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Everything posted by taeto

  1. Indeed. Coordinate independent means that it does not depend on the coordinates what is meant by measures of length and angle. I can say this with some confidence, since if we were to observe a geometric object all of whose points are represented by rational coordinates, then by shifting the coordinates by \(\sqrt{2}\) we obtain just another representation of the exact same object, but using all irrational coordinates. Shift by \(\pi\) and you get transcendent coordinates. Also, it is the measure of an angle which is a magnitude. The angle itself is a geometric figure. Numeric values may suffice, once you have the necessary additional notions in place. And this will need proof. But the definitions are not based on having numerical measures. I do not know what you mean by this. But I could get nasty (towards the constructivists) by suggesting that \(c,\) the speed of light, which features prominently in SR and GR, may just happen to not have any representation in terms of a quantity which is not rejected by constructivists. I always think of time in physics as one of the coordinates by which you describe the location of an event. And usually the range of this coordinate is real numbers, because that is just extremely convenient for talking about limits, such as when differentiating or integrating functions of time to get theoretical values of physical quantities. But it should not really matter which real numbers you use for any static description; you might use rational numbers for specifying positions of physical objects, or even whole numbers, if your choice of unit makes it small enough. And this is what I think of as the classical geometric view. As I mentioned, if you have any system given by coordinates in which all positions are represented by whole numbers, you may shift coordinates to represent the same system by non-constructible transcendental numbers. That being one reason why I cannot make any sense of the article that is referred to in the OP. I take up one view of time which is employed by constructivists in particular. They would say, I believe, that if you investigate a number with a decimal representation like \(0.4999999...\) then it will take you time to discover whether the number is actually equal to \(1/2.\) And to ascertain that it is actually equal to \(1/2\) will take you infinite time. It seems that the new explanation of time that gets offered is dependent on using numbers that require only finite time to represent. So that there is one view of time that is used to explain a different view of time.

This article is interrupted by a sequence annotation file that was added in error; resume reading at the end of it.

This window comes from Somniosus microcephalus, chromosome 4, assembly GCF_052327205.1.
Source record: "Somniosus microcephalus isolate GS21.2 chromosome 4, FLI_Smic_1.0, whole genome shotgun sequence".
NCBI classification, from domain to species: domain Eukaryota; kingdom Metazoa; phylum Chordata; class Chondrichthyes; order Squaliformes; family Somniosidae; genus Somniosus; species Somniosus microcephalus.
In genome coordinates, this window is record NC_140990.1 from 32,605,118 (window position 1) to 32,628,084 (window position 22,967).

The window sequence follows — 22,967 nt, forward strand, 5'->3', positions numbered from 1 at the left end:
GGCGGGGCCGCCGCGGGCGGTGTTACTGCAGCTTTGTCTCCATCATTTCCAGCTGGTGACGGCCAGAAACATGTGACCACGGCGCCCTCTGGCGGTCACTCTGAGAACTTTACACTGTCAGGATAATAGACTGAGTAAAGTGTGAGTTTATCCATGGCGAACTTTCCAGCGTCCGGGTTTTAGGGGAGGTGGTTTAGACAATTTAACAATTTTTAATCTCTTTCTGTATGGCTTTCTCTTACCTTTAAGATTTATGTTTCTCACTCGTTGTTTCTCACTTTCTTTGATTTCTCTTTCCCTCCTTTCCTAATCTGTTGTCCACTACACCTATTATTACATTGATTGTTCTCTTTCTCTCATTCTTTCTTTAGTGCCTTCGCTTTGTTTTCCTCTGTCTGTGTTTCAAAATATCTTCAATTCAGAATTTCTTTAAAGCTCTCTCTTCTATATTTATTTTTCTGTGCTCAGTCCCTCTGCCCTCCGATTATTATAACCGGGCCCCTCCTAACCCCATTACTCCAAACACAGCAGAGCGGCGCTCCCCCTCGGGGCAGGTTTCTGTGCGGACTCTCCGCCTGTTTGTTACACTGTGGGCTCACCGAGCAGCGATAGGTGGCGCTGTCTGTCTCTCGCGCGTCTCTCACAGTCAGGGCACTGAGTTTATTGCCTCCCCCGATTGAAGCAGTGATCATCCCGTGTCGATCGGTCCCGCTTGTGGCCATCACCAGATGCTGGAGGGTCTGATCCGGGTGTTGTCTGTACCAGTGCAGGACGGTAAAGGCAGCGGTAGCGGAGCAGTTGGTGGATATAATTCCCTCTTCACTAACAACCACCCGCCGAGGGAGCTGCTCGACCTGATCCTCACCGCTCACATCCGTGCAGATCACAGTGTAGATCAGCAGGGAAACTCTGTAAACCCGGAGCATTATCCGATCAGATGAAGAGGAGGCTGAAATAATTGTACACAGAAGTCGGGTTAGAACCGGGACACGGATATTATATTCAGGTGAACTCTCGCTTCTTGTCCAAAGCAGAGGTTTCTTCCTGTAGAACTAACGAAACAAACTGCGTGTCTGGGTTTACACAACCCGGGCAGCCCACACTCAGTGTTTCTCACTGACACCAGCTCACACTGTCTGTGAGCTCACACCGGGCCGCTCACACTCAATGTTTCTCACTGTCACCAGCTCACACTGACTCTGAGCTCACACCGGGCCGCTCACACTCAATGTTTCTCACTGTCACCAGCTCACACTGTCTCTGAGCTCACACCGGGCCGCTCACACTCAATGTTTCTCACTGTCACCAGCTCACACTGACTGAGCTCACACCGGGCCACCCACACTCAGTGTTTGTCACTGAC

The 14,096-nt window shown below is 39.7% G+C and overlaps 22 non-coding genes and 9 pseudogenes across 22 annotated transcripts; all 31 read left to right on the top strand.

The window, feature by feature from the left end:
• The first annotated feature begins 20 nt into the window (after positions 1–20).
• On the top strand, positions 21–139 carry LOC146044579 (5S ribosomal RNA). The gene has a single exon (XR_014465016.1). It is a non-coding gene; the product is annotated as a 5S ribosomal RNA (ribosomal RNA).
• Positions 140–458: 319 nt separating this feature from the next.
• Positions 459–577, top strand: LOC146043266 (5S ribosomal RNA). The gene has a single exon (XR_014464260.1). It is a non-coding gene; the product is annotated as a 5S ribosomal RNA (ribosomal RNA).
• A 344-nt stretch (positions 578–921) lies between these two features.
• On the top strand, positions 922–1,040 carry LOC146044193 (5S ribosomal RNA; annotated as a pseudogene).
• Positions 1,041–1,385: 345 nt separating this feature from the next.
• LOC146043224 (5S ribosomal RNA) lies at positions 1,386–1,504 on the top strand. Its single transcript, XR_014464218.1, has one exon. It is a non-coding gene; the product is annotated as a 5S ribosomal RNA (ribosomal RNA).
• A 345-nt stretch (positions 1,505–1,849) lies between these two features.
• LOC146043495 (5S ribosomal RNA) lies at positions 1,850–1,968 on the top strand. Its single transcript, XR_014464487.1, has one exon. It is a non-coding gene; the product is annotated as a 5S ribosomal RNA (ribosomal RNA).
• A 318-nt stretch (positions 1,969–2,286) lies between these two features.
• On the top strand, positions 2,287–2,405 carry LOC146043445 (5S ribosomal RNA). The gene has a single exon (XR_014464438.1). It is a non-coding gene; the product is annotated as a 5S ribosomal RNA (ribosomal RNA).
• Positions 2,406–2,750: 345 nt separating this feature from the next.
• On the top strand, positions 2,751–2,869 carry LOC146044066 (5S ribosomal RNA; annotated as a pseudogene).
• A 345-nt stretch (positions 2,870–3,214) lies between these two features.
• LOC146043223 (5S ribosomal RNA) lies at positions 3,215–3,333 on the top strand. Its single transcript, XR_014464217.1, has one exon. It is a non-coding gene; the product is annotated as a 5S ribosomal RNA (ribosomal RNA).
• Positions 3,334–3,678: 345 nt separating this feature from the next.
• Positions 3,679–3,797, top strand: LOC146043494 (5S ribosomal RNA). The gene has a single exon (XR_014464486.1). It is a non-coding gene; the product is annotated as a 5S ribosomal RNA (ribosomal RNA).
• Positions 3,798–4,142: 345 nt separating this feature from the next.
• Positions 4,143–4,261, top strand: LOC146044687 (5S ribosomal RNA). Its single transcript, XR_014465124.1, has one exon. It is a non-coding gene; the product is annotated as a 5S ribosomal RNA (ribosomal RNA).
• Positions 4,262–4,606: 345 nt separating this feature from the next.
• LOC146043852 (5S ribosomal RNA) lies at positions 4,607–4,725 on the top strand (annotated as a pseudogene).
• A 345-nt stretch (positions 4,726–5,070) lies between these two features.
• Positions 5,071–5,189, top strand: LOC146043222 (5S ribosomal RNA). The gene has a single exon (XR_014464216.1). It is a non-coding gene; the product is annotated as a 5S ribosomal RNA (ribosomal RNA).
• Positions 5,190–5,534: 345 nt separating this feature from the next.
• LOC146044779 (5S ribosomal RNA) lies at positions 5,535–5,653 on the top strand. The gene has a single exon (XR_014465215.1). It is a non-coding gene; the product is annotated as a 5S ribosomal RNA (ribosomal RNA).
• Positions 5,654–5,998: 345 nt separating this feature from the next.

2. Zulfi, can you figure out how much she earns every hour she works?
  3. Yes, you can slide in Cartesian Geometry sideways if you want to. But the point of this thread was the role of the coordinate \(t\) for time in physics. And my point is then that it cannot really matter which kind of numbers we choose as the range of \(t\) geometrically, because that is not relevant for the kind of geometry that we posit as a model for physical space, which is Euclidean. Now you take an intuitionist view to say that we may define geometry any way we want. But if we talk about Euclidean Geometry, there are some ground rules. Actually, congruence in Euclidean Geometry does not involve "length". It only involves whether it is possible to move one object exactly on top of another object by using certain allowed operations. There is nothing about measurements and numbers.
  4. So far as I can see, this whole thing is very hypothetical, and there is no proof that it ever happened anywhere, nor that it will happen. But of course, if it could happen, then it is reasonable to expect that it could happen anywhere with equal chance, including where we are. Of course that would seem extremely unlikely.
  5. No, you do not do geometry with numbers, that is the point. You may in Euclidean Geometry have a picture of lines being composed of points that have rational coordinates, or of algebraic coordinates, or coordinates that are constructible numbers, it does not matter. The concept of a number being rational or not does not really enter into it. You have to think about geometry in terms of geometrical objects being parallel, congruent, similar, etc. all of which do not involve numbers. Actually, just think about what can be done if you do not have any \(x\)- or \(y\)-axes. Geometry is about the relationships that you can still identify and prove without those coordinates. Just go through Euclid's axioms for the Euclidean plane, and observe that it does not matter when you talk about points and lines whether the points are "rational" or not, in fact there is no way to even speak of this. Until you introduce added-on axioms like the Cantor-Dedekind axiom, which talks about limits. But that came in a bit later after the original axioms.